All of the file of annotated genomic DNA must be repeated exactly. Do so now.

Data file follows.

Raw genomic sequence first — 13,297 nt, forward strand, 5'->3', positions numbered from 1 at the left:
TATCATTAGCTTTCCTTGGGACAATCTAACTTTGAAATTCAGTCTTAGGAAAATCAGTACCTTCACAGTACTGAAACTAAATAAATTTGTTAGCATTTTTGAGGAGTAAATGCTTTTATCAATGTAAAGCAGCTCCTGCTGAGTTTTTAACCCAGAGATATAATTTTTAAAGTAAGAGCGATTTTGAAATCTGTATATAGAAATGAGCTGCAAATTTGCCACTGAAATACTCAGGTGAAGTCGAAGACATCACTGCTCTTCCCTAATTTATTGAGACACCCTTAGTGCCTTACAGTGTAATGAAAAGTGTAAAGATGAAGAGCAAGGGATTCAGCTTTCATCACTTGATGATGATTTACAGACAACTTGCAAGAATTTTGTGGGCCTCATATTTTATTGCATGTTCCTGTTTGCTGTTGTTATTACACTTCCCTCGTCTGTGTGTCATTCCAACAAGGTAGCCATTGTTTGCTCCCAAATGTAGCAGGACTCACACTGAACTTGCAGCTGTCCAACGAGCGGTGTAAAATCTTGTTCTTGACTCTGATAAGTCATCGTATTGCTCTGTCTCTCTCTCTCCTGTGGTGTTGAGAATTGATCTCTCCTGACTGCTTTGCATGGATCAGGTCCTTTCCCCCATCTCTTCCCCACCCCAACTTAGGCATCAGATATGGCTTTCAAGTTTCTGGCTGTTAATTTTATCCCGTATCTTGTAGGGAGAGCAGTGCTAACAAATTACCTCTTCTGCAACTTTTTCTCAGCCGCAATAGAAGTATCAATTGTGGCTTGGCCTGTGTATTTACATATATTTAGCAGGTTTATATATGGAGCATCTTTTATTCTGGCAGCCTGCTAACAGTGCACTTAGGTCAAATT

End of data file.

Raw genomic sequence first — 13,297 nt, forward strand, 5'->3', positions numbered from 1 at the left:
TATCATTAGCTTTCCTTGGGACAATCTAACTTTGAAATTCAGTCTTAGGAAAATCAGTACCTTCACAGTACTGAAACTAAATAAATTTGTTAGCATTTTTGAGGAGTAAATGCTTTTATCAATGTAAAGCAGCTCCTGCTGAGTTTTTAACCCAGAGATATAATTTTTAAAGTAAGAGCGATTTTGAAATCTGTATATAGAAATGAGCTGCAAATTTGCCACTGAAATACTCAGGTGAAGTCGAAGACATCACTGCTCTTCCCTAATTTATTGAGACACCCTTAGTGCCTTACAGTGTAATGAAAAGTGTAAAGATGAAGAGCAAGGGATTCAGCTTTCATCACTTGATGATGATTTACAGACAACTTGCAAGAATTTTGTGGGCCTCATATTTTATTGCATGTTCCTGTTTGCTGTTGTTATTACACTTCCCTCGTCTGTGTGTCATTCCAACAAGGTAGCCATTGTTTGCTCCCAAATGTAGCAGGACTCACACTGAACTTGCAGCTGTCCAACGAGCGGTGTAAAATCTTGTTCTTGACTCTGATAAGTCATCGTATTGCTCTGTCTCTCTCTCTCCTGTGGTGTTGAGAATTGATCTCTCCTGACTGCTTTGCATGGATCAGGTCCTTTCCCCCATCTCTTCCCCACCCCAACTTAGGCATCAGATATGGCTTTCAAGTTTCTGGCTGTTAATTTTATCCCGTATCTTGTAGGGAGAGCAGTGCTAACAAATTACCTCTTCTGCAACTTTTTCTCAGCCGCAATAGAAGTATCAATTGTGGCTTGGCCTGTGTATTTACATATATTTAGCAGGTTTATATATGGAGCATCTTTTATTCTGGCAGCCTGCTAACAGTGCACTTAGGTCAAATT